The covert CIA programme is by far the largest conduit of support, providing anti-tank missiles to rebels fighting the government, which Trump may wind down or abandon.

A female fighter from the Kurdish People Protection Unit (YPG) looks at destruction in the Syrian town of Ain Issi, some 50 kilometres north of Raqqa, during clashes with the Islamic State group (AFP)

A push to the extreme

Although the US support for rebel groups is limited, it is still considered one of the main sources of weapons and equipment for some groups.

Contrary to Trump’s misconception, all rebel groups supported by the CIA go through a long and thorough vetting process, which allows the CIA to know everything not only about those people but also about their family members as well.

The Syrian regime has not been willing to meaningfully engage in any political settlement to share power and end the conflict in Syria.

To continue receiving supplies, the vetted rebel groups must also record their use of weapons to prove that they have not sold or shared arms with non-vetted rebel groups. These groups were the ones that fought IS in 2014 and pushed it out of most of Aleppo and Idlib provinces. Some of those groups are also part of an ongoing Turkish-led campaign, the Euphrates Shield, which is actively fighting IS in northern Syria.

When US support to Syrian rebel groups has waned, many groups have been weakened, pushing their members to defect and join better funded radical groups.

It also pushed most rebel groups to ally with the better trained and equipped extremist groups such as Jabhat Fateh al-Sham, the rebranded former al-Qaeda affiliate Jabhat al-Nusra, against the Syrian regime.

Terminating support for these groups will not only empower Assad, but also further empower extremist groups inside Syria. Extremist groups will be able to promote themselves as the only power capable of stopping Assad’s atrocities. Fear will become their best recruiting tool

Kurdish SDF violations

Focusing on defeating IS by providing the Syrian Kurdish-led forces with more support will only further complicate the Syrian conflict and lead to secondary clashes. The US has continued to support the SDF despite an increase in reports accusing them of committing violations against Arab communities.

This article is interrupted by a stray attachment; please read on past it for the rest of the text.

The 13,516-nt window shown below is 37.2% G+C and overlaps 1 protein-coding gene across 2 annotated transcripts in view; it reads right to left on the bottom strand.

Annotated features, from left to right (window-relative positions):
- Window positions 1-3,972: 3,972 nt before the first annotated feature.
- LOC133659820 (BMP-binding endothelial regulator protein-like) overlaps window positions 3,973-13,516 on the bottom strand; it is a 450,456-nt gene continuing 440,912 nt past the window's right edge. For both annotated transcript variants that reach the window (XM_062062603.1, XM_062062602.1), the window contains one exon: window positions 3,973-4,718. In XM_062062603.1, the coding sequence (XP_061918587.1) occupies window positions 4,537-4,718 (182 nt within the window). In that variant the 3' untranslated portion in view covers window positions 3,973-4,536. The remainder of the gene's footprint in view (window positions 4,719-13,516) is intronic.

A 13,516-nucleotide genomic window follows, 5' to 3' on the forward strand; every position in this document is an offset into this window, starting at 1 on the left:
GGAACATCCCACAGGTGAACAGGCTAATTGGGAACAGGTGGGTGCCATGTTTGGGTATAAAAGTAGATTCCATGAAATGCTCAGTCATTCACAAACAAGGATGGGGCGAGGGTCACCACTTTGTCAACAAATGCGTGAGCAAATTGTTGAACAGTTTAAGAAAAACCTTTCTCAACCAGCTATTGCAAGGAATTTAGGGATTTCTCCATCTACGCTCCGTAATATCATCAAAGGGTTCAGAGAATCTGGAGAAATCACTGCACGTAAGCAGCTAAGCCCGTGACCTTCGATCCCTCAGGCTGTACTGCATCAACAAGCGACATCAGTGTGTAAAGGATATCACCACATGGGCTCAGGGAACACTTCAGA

Such violations and practices have increased tensions between Kurds and Arabs and led to mistrust in the Kurdish-led SDF alliance. It has also triggered Turkey, which considers the Kurdish component of the SDF as a security threat and as terrorists linked to the Kurdistan Worker’s Party (PKK), to partner with rebel groups and intervene militarily in Syria to keep the growing power of the Kurds in check.

These tensions and competition over territory have manifested in military confrontations between the Turkish-led groups and the SDF around northern Syria.

Additionally, IS losses against the Kurdish-dominated SDF, which locals in IS-controlled areas do not see as friendly, allow the terrorist group to benefit from its defeats and use fear as a recruiting tool.

Arming as leverage

Terminating support to rebel groups also has significant political consequences. The Syrian regime has not been willing to meaningfully engage in any political settlement to share power and end the conflict in Syria.

Speaking to Danish television last month, Bashar al-Assad vowed to recapture all of Syria, adding that he prefers to do so using local deals and amnesties that would allow rebels to leave to other areas.

Thus, terminating support to rebel groups, in absence of a widely accepted political solution, will prolong the conflict, increase the number of displaced people, internally and externally, and turn Syria into a failed state permanently.  

Most of Trump’s misconceptions about Syria direct his focus toward the symptoms of the conflict in the country rather than its root causes

Rather than guessing what his policy will be, it is important to correct his misleading views before it is too late.

Haid Haid is a Syrian columnist and researcher and a Chatham House Associate Fellow. Focus: Security policy, conflict resolution, Kurds and Islamist movements. He tweets @HaidHaid22.

The views expressed in this article belong to the author and do not necessarily reflect the editorial policy of Middle East Eye.

Image: Two Syrian girls walk on a heavily damaged street on November 22, 2016, in the rebel-held town of Douma, on the eastern outskirts of the capital Damascus. (AFP)